Wednesday, December 22, 2004


A De Facto Consumption Tax?

This AP story on Bush's proposed tax reforms contains an intriguing poker tell:

The proposal also would significantly expand opportunities for people to set up savings accounts where their investment earnings would be tax-free, something the administration has been pushing for two years.
Is Bush taking the path of least resistance to a consumption tax? Consider:

Income - Expenses - Savings = Consumption.

The Income and Expenses part has always been there. Adding the Savings to the mix changes the nature of the tax system itself, and left uncapped would effectively create a consumption tax.

Note that the proposal as described only applies to investment earnings, not to the initial investment itself, so there's still a ways to go. But add the initial investment itself to the mix, and you get a de facto consumption tax. I am no fan of the taxman, but as an advocate of limited govt, I recognize that limited taxation is then required to fund the thing. A simple consumption tax would be my first choice. This approach (not unlike a Canadian RSP, actually, based on its description) would make a good start.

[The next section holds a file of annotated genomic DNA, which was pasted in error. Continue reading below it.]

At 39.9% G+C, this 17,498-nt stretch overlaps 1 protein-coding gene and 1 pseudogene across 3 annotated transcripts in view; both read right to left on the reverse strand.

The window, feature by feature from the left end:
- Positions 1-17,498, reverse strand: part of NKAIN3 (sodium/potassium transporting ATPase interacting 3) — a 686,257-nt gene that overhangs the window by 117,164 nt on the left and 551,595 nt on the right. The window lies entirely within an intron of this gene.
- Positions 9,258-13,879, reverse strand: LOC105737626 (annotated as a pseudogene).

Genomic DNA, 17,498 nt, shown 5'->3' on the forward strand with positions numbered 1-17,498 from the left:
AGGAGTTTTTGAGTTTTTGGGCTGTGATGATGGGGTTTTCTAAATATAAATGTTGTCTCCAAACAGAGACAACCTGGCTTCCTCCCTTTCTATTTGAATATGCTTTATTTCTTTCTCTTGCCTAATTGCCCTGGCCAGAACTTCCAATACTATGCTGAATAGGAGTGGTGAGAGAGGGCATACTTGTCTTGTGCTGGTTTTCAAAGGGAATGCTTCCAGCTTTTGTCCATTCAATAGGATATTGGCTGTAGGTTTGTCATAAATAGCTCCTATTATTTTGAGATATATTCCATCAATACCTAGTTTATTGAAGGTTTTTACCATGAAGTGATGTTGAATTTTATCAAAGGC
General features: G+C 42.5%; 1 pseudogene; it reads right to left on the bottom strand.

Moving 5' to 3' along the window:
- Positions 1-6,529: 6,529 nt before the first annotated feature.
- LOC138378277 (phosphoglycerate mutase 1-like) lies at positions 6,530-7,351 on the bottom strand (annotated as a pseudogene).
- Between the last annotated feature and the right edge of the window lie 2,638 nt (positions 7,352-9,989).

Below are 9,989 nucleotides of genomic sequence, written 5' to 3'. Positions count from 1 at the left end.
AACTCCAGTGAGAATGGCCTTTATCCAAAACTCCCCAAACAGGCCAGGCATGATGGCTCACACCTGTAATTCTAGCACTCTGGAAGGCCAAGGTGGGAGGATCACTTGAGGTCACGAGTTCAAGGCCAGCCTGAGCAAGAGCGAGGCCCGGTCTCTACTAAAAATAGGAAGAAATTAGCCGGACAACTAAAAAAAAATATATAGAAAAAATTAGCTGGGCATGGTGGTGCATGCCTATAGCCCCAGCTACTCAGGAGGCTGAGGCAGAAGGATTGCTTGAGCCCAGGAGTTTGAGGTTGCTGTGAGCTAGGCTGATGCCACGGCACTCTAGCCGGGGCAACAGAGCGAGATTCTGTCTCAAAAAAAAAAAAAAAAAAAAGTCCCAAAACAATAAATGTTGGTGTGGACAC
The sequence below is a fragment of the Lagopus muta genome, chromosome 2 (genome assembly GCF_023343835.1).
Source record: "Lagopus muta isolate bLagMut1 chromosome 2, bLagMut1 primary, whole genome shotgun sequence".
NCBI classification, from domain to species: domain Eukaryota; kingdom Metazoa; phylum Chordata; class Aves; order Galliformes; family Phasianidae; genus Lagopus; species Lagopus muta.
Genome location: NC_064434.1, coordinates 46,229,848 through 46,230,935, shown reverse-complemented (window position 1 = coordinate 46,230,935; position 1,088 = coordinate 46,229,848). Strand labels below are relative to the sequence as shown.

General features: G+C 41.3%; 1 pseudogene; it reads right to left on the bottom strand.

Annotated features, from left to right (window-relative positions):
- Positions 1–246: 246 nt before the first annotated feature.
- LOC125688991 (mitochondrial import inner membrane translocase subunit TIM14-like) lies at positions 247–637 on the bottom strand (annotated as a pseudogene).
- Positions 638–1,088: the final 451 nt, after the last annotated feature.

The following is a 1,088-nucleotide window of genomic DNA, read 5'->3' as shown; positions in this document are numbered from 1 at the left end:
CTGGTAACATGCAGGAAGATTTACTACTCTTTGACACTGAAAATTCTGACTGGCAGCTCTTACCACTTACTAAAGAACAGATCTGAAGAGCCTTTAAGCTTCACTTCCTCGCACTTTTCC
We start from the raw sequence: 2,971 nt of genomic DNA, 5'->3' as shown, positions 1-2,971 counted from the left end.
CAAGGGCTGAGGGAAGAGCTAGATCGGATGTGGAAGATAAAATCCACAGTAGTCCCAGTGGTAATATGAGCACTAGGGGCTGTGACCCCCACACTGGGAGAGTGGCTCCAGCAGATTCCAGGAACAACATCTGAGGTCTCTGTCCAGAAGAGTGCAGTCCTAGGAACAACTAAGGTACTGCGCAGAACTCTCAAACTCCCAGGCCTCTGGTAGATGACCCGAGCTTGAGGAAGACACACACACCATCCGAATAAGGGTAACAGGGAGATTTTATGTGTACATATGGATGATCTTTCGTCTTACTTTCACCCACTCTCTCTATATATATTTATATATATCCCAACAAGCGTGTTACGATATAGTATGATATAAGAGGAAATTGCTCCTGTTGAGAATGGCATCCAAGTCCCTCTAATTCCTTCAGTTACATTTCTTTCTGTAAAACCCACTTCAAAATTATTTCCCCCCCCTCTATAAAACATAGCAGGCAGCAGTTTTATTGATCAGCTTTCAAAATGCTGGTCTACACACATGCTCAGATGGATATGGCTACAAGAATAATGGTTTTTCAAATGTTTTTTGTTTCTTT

Bush's proposal - presuming the report to be true - is a step in the right direction. It is perhaps also one more step in a deliberate series. I had previously thought that series might end in a "traditional" consumption or sales tax, but now I wonder if it might instead find its expression through the existing system, based on the formula above.

If that's the intent, expect to hear subsequent noise about lowering the rate on Savings per se. Cuz if we hear that, then we'll know it's a consumption tax mindset for sure.